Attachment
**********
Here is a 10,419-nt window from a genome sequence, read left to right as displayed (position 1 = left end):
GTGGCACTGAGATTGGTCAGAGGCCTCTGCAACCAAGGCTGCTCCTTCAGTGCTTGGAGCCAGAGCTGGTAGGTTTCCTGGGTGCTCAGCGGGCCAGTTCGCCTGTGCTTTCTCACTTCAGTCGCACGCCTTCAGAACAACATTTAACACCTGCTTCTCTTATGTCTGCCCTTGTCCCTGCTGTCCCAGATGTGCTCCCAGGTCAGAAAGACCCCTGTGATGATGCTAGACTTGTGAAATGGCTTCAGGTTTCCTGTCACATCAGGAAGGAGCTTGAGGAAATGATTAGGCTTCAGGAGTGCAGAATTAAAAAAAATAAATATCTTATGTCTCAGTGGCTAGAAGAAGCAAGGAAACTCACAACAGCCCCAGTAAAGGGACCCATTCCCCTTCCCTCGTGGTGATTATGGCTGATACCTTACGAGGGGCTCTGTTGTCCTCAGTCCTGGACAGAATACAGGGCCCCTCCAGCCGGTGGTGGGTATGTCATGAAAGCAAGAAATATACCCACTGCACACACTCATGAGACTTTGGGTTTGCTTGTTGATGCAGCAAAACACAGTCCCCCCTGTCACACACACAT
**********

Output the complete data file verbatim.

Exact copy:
Here is a 10,419-nt window from a genome sequence, read left to right as displayed (position 1 = left end):
GTGGCACTGAGATTGGTCAGAGGCCTCTGCAACCAAGGCTGCTCCTTCAGTGCTTGGAGCCAGAGCTGGTAGGTTTCCTGGGTGCTCAGCGGGCCAGTTCGCCTGTGCTTTCTCACTTCAGTCGCACGCCTTCAGAACAACATTTAACACCTGCTTCTCTTATGTCTGCCCTTGTCCCTGCTGTCCCAGATGTGCTCCCAGGTCAGAAAGACCCCTGTGATGATGCTAGACTTGTGAAATGGCTTCAGGTTTCCTGTCACATCAGGAAGGAGCTTGAGGAAATGATTAGGCTTCAGGAGTGCAGAATTAAAAAAAATAAATATCTTATGTCTCAGTGGCTAGAAGAAGCAAGGAAACTCACAACAGCCCCAGTAAAGGGACCCATTCCCCTTCCCTCGTGGTGATTATGGCTGATACCTTACGAGGGGCTCTGTTGTCCTCAGTCCTGGACAGAATACAGGGCCCCTCCAGCCGGTGGTGGGTATGTCATGAAAGCAAGAAATATACCCACTGCACACACTCATGAGACTTTGGGTTTGCTTGTTGATGCAGCAAAACACAGTCCCCCCTGTCACACACACAT